The History of Various Types of Writing Machines

\nWhen most people think of writing machines today, they imagine pieces of equipment used by court reporters to transcribe court proceedings. Writing machine devices used for this purpose are also known as steno writers, shorthand machines or stenotype machines. Unlike computer keyboards, the keys associated with these products do not include every letter of the alphabet. This is because users type in shorthand. Court reporters are not limited to working in a courthouse, they also use these machines to record depositions. Another group of people who use shorthand writing machines are speech-to-text reporters who provide closed captions for live and taped television programs and movies. Some people also use writing machines to provide visual text for individuals attending a university class or meeting who may be deaf or hard of hearing. This process is also known as Communication Access Real-Time Translation or CART.\n\nHowever, for much of the 20th century and earlier, writing machines were known as typewriters. Although the first electronic typewriter was produced in 1902, these useful devices date back to 1575 and an Italian printmaker, Francesco Rampazzetto. His scrittura tattile was the first known machine to impress letters on to paper. However, many of the advances in typewriting took place in the 1800s. The first commercially sold typing machine was the Hansen Writing Ball, which came out in 1865. It was a semi-spherical object that had letters waiting to be pressed spreading outward. Eight years later, the first typewriter with the QWERTY keyboard layout (still used with computers today) was created. The initial electronic typewriter was produced in 1902. One of this machine’s last developments occurred in 1981 when electronic memory typewriters were created. These allowed typists to correct mistakes before the pages were printed.\n\nThe golden age of typewriters experienced its end in the early 1980s once computers and printers started being used in a mainstream fashion. Places that still use typewriters today include maternity wards and funeral homes as birth and death certificates usually require text to be typed on to the form. Other places like law offices and town hall and local government offices also have pre-printed forms that need to be completed by an individual using this type of writing machine. Typewriters are also useful in places like correctional institutions where many inmates do not receive access to computers or in places in the world where electric power is not readily available.\n\nIt’s interesting to look back at each of the stages and types of various writing machines throughout history, and also look forward to future innovations within the writing space.\n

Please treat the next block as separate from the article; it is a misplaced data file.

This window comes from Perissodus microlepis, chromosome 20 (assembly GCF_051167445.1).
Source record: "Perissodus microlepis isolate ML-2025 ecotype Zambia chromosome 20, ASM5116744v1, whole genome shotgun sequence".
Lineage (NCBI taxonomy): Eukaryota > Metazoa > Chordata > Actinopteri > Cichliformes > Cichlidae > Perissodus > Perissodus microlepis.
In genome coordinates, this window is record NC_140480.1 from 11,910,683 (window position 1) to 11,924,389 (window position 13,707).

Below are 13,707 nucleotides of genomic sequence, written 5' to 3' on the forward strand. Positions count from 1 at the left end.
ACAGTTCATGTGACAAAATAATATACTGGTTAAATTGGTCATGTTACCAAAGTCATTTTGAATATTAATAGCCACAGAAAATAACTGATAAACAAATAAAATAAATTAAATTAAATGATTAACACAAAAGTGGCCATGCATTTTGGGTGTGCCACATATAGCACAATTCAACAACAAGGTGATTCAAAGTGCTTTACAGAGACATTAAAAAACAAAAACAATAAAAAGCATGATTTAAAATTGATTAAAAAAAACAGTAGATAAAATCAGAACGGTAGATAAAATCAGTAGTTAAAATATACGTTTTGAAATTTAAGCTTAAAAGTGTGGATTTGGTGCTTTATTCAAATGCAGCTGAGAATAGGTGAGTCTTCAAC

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\nWhen considering purchasing a used writing machine for sale, be sure to select a model (professional court reporting writing machine or student court reporting writing machine), which meets your particular needs. Also, go with a reputable manufacturer who stands behind their product and has been producing high quality writing machines for many years.